Saturday, 29 August 2009


So I'm sure all of you are familiar with the need occasionally to go and get a member of your family and take them on a nice outing. My grandma has been suffering a bit lately from feeling worried about everything (a trait she helpfully passed onto me in the DNA, I don't think she did it on purpose though). So I decided what we needed was a nice little jaunt in the countryside. 

We picked a National Trust property, Buscot Park, about an hour from where she lives, partly because when I was seven she made me a life member for Christmas and we still both regard it as a point of principle to carry on trying to get ultimate value for money from this £75 purchase. Another £15.25 saved! Kerching!

Buscot is really gorgeous and starts with a walled garden that was rich in lovely Asters and other autumnal stuff, great big rosehips and lots of wasps (see VP for details). But the real treat is to come. 

The house is a little jewel on the hilltop with what I think must be the best collection of art I've ever seen in a private house - Rubens, Rembrandt, Gainsborough, Reynolds; however my grandma and I both fell in particular love with the central room of the house, which is decorated with big paintings of the "Legend of Briar Rose" by Burne Jones. Somehow, the strange, slightly weird atmosphere of the Pre-Raphaelites totally suited this house, isolated in the countryside, and the storyline of Briar Rose (Sleeping Beauty) with its idea of sleeping, surrounded by high hedges, also went perfectly with the setting. Really amazing. 

But after that you still aren't finished: now, you walk down to the lake (There's little lake and big lake, just to be clear) through a Harold Peto water garden which is just stunning. It's a tribute to Italian water gardens, and for a moment we felt far away from England. 

Or would have done if there weren't lots of little kids in football tops trying to jump over the water channel. Which we both actually found quite entertaining (especially my grandma, but then she does go to sunday worship at a place I call "The church of tiny tearaways" and she likes that too, which would drive me mad).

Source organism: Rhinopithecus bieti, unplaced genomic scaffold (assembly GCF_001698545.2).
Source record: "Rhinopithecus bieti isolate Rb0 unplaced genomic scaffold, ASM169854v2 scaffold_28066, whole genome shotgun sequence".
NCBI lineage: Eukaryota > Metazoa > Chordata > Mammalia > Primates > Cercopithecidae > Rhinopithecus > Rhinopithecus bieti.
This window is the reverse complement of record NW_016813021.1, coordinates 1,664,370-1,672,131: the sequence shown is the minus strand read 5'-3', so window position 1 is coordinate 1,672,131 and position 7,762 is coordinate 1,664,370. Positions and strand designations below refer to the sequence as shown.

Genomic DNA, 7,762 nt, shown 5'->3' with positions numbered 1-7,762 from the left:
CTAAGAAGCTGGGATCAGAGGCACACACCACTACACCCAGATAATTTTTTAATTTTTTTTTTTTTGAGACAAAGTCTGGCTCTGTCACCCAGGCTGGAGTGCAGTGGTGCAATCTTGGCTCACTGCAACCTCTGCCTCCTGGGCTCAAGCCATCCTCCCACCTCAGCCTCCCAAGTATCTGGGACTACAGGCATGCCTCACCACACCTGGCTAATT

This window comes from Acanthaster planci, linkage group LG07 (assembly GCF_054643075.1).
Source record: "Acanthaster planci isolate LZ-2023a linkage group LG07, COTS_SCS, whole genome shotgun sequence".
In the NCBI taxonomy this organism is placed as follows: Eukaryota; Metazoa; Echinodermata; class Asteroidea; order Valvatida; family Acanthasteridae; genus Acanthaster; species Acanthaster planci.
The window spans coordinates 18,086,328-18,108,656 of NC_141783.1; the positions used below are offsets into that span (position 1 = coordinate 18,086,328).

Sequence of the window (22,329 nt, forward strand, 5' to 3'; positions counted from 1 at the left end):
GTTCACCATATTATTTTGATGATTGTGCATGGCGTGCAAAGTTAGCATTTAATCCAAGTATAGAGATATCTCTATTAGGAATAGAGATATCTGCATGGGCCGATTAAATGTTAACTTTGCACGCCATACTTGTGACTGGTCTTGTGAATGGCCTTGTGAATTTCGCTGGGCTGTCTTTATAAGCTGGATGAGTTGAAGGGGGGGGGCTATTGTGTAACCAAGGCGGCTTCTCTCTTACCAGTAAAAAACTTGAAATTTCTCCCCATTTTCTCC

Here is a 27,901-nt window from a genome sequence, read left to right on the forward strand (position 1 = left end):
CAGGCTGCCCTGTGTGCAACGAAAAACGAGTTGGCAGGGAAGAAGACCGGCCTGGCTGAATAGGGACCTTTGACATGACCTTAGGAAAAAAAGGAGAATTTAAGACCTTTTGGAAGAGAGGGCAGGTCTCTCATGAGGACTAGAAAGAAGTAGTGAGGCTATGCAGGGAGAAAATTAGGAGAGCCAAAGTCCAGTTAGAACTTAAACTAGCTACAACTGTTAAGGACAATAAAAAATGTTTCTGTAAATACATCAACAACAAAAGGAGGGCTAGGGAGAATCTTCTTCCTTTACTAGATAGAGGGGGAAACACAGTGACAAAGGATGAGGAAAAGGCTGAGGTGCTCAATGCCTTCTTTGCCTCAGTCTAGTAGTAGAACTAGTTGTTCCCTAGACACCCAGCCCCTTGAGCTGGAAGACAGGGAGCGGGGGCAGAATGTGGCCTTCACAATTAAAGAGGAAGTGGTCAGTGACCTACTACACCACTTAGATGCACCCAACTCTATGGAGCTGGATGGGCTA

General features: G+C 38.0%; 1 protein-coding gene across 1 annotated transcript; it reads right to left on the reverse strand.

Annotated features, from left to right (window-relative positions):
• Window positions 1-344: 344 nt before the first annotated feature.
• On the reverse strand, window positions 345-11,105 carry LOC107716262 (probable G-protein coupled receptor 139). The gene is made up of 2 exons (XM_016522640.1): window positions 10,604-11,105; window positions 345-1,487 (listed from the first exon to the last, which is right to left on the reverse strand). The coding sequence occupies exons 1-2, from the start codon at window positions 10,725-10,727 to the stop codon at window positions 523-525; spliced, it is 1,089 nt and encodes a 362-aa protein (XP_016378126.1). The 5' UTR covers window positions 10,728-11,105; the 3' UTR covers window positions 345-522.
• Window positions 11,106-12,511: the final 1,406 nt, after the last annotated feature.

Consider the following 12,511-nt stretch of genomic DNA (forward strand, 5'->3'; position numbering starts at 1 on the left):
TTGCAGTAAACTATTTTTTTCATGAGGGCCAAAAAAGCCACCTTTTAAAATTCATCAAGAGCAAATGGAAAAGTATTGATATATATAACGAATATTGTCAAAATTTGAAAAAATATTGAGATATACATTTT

Anyway I really recommend Buscot, it's one of those places you don't hear about much but it's got a really powerful magic. And very nice chocolate cake. 

Ps the bit of this garden I want to take home?

Yes, the swimming pool, in a cool, enclosed courtyard. Ahhhhhhhhhh


Ryan said...

Great post!

I'm so glad that you're getting your money's worth and treating your gran! Such an honourable woman you are!

The gardens looked beautiful and the house must have been amazing with all that fantastic art?! I especially like the rill.

Keep up the good work!


VP said...

Did you do the Waft a wasp away dance too?

Harold Peto's one of my faves - there's a fantastic garden of his not far from here (Iford).

I think we need to start a garden bloggers guide to cake. New Shoot has started us off very well with her cream tea/scone notes, but I fear you and I would have to fight for the cholcolate cake slot ;)

VP said...

PS Is this another gem that's not too crowded?

Rothschild Orchid said...

Buscot is magical, so glad you had a lovely day. VP is right, you really must go to Iford the cake is fantastic! (

Martyn Cox said...

I had a fix of Burne-Jones yesterday at the William Morris Gallery in dear old Walthamstow. There were some fabulous stained glass windows - I recomend a visit next time you're in the Stow.

Vivienne said...

Thanks for this. I was near Buscot in July - went swimming in the Thames near Kelmscott. By the time we'd clicked on Buscot Park we'd run out of time, which was a shame - we missed all that good cake!